New Lawsuit Alleges ‘Mass Surveillance’ of Americans Through Stock Market Data

The Securities and Exchange Commission (SEC) is facing a new lawsuit alleging that the agency is illegally collecting data on every citizen who invests in the stock market. The New Civil Liberties Alliance (NCLA) filed the suit Tuesday, claiming that the SEC’s “Consolidated Audit Trail” (CAT) program is collecting vast amounts of personally identifiable data without authorization from Congress and in violation of the Fourth Amendment.

According to the lawsuit, the SEC is forcing brokers, exchanges, clearing agencies, and alternative trading systems to capture and send detailed information on every investor’s trades in U.S. markets to a centralized database. The NCLA calls the CAT program “completely unlawful” and warns that it puts Americans’ financial data at “grave risk.”

Peggy Little, NCLA senior litigation counsel, stated, “By seizing all financial data from all Americans who trade in the American exchanges, SEC arrogates surveillance powers and appropriates billions of dollars without a shred of Congressional authority — all while putting Americans’ savings and investments at grave and perpetual risk.”

The lawsuit, filed in the district court for the Western District of Texas, describes the CAT program as “the greatest government mandated mass collection of personal financial data in United States history.” It challenges the SEC’s “shocking arrogation of power to impose dystopian surveillance, suspicionless seizures, and real or potential searches on millions of American investors.”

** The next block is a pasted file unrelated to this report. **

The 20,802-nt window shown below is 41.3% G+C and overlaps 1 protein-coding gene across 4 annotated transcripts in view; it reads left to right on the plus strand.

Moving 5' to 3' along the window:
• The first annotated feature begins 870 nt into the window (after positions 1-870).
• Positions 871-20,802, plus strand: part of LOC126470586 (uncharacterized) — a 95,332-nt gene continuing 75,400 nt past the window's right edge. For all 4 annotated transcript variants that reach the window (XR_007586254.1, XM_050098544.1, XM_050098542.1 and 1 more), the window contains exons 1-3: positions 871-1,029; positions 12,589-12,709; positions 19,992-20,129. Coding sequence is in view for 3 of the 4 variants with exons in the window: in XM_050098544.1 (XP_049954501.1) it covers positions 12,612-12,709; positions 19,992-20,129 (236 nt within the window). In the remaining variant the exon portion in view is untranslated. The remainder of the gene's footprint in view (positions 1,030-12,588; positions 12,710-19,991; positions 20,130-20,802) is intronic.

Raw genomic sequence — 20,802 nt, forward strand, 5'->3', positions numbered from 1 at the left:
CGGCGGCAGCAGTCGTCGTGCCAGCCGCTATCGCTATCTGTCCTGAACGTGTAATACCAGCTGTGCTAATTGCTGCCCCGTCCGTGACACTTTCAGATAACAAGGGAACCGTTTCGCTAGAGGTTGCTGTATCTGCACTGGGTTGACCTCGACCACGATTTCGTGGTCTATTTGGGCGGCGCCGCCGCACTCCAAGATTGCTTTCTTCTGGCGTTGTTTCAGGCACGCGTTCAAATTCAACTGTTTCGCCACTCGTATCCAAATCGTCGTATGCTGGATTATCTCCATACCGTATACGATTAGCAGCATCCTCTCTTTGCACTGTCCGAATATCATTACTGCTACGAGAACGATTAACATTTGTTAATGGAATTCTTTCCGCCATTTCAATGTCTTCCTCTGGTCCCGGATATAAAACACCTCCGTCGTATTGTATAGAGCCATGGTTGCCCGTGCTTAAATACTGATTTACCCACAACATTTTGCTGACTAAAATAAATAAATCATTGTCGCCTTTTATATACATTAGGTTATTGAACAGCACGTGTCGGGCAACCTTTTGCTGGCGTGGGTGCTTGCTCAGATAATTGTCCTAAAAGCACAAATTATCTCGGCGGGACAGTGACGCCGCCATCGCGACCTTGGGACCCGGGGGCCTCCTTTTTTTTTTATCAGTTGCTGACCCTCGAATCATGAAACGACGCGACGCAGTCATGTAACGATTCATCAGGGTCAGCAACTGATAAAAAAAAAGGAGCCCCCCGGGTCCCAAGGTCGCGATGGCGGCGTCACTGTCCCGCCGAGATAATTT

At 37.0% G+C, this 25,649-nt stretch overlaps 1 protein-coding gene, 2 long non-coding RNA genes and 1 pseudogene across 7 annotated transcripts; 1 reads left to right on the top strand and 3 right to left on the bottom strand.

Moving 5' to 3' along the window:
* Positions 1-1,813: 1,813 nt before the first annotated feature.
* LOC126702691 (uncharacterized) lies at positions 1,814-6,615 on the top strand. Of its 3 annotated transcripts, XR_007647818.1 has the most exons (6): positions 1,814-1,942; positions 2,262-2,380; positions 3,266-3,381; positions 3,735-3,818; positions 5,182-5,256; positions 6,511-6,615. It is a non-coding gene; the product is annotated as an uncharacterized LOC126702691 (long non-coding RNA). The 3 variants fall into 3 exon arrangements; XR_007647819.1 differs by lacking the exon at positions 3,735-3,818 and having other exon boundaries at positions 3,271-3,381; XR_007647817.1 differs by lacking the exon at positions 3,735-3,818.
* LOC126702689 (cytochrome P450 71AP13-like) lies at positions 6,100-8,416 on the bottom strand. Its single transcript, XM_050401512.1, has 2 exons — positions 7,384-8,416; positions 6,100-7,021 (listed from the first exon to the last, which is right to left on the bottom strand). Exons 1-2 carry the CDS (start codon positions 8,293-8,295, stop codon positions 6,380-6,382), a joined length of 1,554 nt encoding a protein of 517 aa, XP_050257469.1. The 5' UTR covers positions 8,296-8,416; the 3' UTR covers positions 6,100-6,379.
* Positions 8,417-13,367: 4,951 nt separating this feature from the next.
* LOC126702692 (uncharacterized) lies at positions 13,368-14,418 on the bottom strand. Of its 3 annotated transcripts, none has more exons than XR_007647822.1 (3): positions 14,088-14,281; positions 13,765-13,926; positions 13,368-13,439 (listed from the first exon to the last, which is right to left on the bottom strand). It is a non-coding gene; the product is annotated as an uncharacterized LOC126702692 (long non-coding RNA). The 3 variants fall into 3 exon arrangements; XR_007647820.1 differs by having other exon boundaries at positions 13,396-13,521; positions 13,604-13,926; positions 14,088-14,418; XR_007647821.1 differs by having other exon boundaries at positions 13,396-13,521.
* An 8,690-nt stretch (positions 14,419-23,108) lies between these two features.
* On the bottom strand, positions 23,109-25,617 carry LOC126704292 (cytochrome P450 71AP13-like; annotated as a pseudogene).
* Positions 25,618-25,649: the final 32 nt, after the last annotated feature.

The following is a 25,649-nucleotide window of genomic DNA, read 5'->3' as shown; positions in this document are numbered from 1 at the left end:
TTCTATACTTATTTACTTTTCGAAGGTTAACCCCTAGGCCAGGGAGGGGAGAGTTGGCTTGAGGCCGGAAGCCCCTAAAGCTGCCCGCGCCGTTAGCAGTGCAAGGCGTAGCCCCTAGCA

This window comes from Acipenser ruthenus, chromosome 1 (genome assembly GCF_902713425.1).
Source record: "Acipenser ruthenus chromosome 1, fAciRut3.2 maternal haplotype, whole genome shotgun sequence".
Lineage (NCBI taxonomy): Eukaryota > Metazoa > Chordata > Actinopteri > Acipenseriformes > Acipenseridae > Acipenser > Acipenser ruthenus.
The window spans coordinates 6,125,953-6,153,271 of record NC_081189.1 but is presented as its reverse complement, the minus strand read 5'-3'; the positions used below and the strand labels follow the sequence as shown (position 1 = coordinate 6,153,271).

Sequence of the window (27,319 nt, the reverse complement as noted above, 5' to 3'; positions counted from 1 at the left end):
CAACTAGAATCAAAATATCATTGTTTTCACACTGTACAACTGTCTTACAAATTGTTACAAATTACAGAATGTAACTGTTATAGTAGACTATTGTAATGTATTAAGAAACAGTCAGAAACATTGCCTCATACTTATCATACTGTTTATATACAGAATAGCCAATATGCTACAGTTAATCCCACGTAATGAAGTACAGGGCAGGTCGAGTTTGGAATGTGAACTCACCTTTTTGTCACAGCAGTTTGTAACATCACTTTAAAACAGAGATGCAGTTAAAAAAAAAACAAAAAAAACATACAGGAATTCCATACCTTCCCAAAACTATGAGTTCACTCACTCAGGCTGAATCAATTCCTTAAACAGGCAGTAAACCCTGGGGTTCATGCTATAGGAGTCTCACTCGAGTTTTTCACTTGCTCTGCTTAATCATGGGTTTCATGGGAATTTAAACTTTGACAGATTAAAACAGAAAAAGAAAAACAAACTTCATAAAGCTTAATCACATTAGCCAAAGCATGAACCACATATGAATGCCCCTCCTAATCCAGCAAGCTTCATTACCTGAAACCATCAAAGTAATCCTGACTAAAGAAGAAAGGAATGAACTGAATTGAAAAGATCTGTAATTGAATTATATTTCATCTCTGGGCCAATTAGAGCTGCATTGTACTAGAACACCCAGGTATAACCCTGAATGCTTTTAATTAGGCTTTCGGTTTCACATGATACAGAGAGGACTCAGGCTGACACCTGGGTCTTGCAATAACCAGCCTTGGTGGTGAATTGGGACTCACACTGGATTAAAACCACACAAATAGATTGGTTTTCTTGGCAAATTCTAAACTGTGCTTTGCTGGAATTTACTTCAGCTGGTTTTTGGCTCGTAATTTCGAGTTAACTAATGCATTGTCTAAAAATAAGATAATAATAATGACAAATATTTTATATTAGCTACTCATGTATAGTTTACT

Little emphasized that the SEC collects and stores in its database every trade information on every investor’s trades from inception to completion, including funds like 401(k) or 529 Education Fund. She argued that there is no law that permits the SEC to do this and that the Fourth Amendment forbids it.

The lawsuit also highlights the financial burden on American investors, as the multibillion-dollar CAT program is paid for by fees extracted from brokerage houses, which are then passed on to their customers.

In response to the lawsuit, a spokesperson for the SEC stated that “the Commission undertakes its regulatory responsibilities consistent with its authorities.”

Former Attorney General William Barr, in an op-ed published Monday in The Wall Street Journal, argued that the SEC’s justification for the CAT program – that it could investigate things more easily if it weren’t limited to gathering investor information on a case-by-case basis after suspected wrongdoing took place – goes against the very purpose of the Fourth Amendment, which is designed to make the government less efficient by requiring it to jump through hoops when seeking to delve into private affairs.

As the legal battle unfolds, the SEC’s data collection practices and the constitutionality of the CAT program will be scrutinized, with potentially far-reaching implications for the protection of Americans’ financial data and privacy rights.

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